The 20-something guys nonchalantly crowded around the bar were there for the vodka. Hammer & Sickle has 70 varieties on the menu, and the bottles lined up on the mirrored shelves behind the bar were going to keep them busy all night.
But sitting around a few tables pushed together convivially in the corner, there were eight middle-aged Russians who were clearly there for the food. As they arrived and got settled in, they were anything but nonchalant. Men helped women out of coats and pulled out chairs; women smiled those bright, full-eyed smiles that said, “This is going to be a great evening.” They looked around. They cooed. “Chic.”
And I was keeping a close eye on them. Because I knew that if they left after anything resembling an ordinary American-length dinner, it would mean they were disappointed, that Hammer & Sickle didn’t meet their homeland’s rather high standards for hospitality. But the Russians outlasted me, ordering plate after plate for the table, long after we had to cry uncle. It clearly was just what they were hoping for.
I’ll admit, I came in the door quite skeptical. Faux-Soviet nostalgia in 2014… really? Would a few backward R’s and “-ski” appended to a word or two be the sum of it? Or would they play the joke all the way through to the end with Cold War paraphernalia and kitschy costumes?
Neither, as it turns out. The icy, smooth austerity of the interior hits closer to modern bars in Eastern Europe than to Eastern Europe’s own version of Soviet nostalgia. Two glittering chandeliers give a nod to apparatchik opulence, and that’s it. Other than that, it’s just a comfortable, dim Uptown bar with about 20 tables and just enough standing room for those who would rather scan the crowd than concentrate on their companions.
Although there are plenty of new American standards on the bar menu — meatballs, sliders, fries — we decided to take out cue from the happy table behind us and stick to the Russian classics. And that, without fail, means vinegret. In Russia, it’s just not a party — or, frankly, any dinner worthy of guests — without beet salad. A cook worth his or her salt can cut cooked beets, carrots, potatoes, and pickles into tiny, perfectly smooth cubes. These are tossed with oil and vinegar and everything turns luscious and pink. Hammer & Sickle deconstructs the classic salad for their Beet Vinaigrette ($8), bringing to the table a wide platter layered with all the right ingredients, plus a tangy mix of mayo and fresh cheese and a base of microgreens — welcome additions. A few beet converts were won over that night.
Also de rigueur anywhere two or more Russians are gathered: zakuski. The word itself means “appetizers,” but the spirit of the word means little open-faced sandwiches of black bread with cured meats and fish and lots of little pickled things.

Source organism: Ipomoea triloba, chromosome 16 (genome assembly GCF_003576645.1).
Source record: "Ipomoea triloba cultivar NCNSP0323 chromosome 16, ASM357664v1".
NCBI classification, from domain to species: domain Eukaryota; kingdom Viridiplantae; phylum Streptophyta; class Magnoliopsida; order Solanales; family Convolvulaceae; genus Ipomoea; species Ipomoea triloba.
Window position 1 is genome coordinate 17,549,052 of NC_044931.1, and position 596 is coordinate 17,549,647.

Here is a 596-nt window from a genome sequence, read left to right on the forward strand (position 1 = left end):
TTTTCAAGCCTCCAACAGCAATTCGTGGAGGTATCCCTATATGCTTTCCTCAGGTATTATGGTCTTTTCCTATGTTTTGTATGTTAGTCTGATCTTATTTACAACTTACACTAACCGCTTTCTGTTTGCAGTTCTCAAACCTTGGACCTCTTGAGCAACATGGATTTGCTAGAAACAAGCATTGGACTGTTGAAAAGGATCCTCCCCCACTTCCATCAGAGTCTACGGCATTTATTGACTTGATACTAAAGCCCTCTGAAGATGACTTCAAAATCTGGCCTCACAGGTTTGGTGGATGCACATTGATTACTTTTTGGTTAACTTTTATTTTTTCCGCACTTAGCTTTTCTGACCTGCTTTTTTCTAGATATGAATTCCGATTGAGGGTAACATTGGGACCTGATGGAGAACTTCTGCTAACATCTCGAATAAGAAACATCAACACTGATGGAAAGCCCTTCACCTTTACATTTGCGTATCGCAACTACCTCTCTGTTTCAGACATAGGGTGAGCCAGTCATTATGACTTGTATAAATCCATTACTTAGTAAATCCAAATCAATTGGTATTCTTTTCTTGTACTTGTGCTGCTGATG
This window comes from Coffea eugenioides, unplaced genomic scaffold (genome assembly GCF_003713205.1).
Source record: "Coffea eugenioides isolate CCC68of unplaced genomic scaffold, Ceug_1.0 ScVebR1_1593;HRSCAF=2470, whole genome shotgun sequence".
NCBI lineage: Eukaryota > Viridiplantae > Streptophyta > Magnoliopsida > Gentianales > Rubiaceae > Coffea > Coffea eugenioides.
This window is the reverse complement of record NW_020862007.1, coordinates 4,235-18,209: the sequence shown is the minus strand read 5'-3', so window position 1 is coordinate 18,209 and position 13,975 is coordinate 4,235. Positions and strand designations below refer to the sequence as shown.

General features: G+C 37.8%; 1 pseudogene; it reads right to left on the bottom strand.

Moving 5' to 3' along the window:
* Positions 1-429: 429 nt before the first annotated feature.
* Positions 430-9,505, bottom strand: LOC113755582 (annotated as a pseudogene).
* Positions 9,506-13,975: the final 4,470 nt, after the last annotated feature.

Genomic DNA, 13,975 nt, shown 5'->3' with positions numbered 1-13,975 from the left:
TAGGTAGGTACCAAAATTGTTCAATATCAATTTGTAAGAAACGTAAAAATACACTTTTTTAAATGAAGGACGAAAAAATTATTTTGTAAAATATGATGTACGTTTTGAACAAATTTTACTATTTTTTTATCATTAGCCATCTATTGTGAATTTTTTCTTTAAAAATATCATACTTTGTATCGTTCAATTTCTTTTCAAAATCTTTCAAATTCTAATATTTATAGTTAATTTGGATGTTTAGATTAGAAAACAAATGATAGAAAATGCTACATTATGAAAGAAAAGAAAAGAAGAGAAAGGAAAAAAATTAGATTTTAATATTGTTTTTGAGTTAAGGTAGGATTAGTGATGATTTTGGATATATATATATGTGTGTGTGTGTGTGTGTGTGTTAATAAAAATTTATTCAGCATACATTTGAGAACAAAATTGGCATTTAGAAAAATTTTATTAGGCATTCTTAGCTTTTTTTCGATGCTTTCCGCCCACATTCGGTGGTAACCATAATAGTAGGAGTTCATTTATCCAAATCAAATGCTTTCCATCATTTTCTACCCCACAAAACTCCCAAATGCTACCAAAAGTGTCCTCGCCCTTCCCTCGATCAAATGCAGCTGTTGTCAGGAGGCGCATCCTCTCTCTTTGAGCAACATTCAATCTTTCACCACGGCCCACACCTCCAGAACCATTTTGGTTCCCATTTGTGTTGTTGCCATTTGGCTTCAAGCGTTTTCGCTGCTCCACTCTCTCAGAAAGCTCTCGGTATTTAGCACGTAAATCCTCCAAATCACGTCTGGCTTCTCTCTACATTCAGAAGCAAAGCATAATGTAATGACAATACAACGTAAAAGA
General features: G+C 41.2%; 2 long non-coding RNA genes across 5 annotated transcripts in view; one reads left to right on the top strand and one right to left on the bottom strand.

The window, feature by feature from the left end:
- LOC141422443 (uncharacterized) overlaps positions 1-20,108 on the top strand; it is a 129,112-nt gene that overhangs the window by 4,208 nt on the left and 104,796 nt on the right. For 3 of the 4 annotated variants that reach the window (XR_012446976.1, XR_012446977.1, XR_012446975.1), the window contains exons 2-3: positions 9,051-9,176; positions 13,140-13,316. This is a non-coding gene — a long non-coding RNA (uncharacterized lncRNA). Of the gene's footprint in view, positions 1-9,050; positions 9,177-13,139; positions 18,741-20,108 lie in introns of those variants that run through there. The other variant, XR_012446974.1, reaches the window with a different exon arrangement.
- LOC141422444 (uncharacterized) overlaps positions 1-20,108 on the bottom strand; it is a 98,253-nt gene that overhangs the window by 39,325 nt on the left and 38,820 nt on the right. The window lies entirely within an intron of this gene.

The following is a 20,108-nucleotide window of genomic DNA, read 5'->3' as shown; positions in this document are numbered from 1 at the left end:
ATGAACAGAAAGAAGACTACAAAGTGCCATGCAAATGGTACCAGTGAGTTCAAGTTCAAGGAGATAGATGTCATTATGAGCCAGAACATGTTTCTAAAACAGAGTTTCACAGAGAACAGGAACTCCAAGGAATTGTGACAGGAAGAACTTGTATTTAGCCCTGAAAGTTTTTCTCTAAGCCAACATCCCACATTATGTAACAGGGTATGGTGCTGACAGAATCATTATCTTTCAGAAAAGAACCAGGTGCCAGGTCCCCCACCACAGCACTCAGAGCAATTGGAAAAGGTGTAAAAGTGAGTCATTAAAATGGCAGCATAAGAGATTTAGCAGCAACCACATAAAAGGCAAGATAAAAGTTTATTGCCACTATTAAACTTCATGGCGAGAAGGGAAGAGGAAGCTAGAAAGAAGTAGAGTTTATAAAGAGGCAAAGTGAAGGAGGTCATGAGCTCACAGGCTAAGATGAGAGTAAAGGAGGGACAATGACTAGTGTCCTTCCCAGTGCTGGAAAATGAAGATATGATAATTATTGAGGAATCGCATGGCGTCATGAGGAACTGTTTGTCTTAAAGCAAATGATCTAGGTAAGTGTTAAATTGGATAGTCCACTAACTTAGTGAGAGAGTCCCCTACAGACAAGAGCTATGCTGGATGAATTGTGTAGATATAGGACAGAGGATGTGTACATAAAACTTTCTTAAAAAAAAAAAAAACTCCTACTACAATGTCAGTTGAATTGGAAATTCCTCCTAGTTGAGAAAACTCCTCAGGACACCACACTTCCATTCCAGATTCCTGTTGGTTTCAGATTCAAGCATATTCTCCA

Hammer & Sickle deconstructs these, too, onto tightly packed wooden platters (choose meat or fish) with soft black bread and a pink pickled deviled egg dotted with caviar. They feel lush and generous, the perfect ambassadors of Russian hospitality.
If it’s going to be an outdoor party, or a gathering of mostly men, in Russia you absolutely need that import from the Caucasus: shashlik. Hammer & Sickle offers six kinds of these barbecue skewers ($10 each), from traditional pork and beef to eggplant and lobster. They come on a bed of loose seasoned rice and, frankly, their cousins in the fatherland would find them a little anemic. Skinny and padded with unseasoned vegetables, they couldn’t stand up to the originals, made with unadorned, brawny hunks of meat that spend a day or more in a complex, oniony marinade and drip with juices when you just look at them. But, wait! A dining companion discovered the two generous dishes of horseradishy sour cream on the side and that made up for the shashlik’s own shortcomings.
You’re probably wondering, “What about the dumplings? Aren’t the stuffed dumplings what Russian cuisine is all about?” We’re getting to those. But we’ll take a quick detour at the golubtsy, stuffed cabbage rolls in tomato sauce. Hammer & Sickle wraps most of a meatloaf — mercifully seasoned far more than its traditional counterpart — in cabbage and serves it, appropriately, with a steak knife. On a silky bed of mashed potatoes, it would feed a small, happy family…
… as would the platter of pierogi. (There they are! The dumplings we all came for.) Hammer & Sickle serves two kinds: the fat half moons the size of your palm called pierogi in Poland and varenyky in Ukraine. These are pan-fried after they’re boiled and served up appetizer style. We went for the classic Comrade, oozing with potato and cheese and covered with fried onions; the other choices — clearly inspired by druzhba narodov (friendship of nations) included flavors your babushka would never recognize, from pork and ginger to chorizo.
What distinguishes Polish pierogi from Russian pelmeny? It’s the size and the filling, our waitress explained. The pelmeny arrived, kak pravilno, swimming in a little bit of butter and vinegar — rough, homely bits of dough pinched around dense balls of meat about the size of the tip of a working man’s thumb. These were the real thing, no adornments or concessions — so right, I began to wholeheartedly hope they would inspire the table behind us to break out into a weepy rendition of Ochi Chyornye.
But, perhaps they, like us, had not had enough to drink to be moved to song. The handful of cocktails we tried were fine, just fine, bordering on forgettable: a too-sour gimlet, a too-sweet take on the Manhattan, a competently made Moscow mule (above). We didn’t even feel tempted to order a second round.
There was, however, even after the mountains cabbage roll and the sea of pelmeny, a strong temptation to order another round of pierogi.
Hammer & Sickle
Vodka bar and Russian restaurant in Uptown
1300 Lagoon Ave
Minneapolis, MN 55113
Brunch Sat–Sun 10am–3pm
VEGETARIAN / VEGAN: Limited
ENTREE RANGE: $10-$22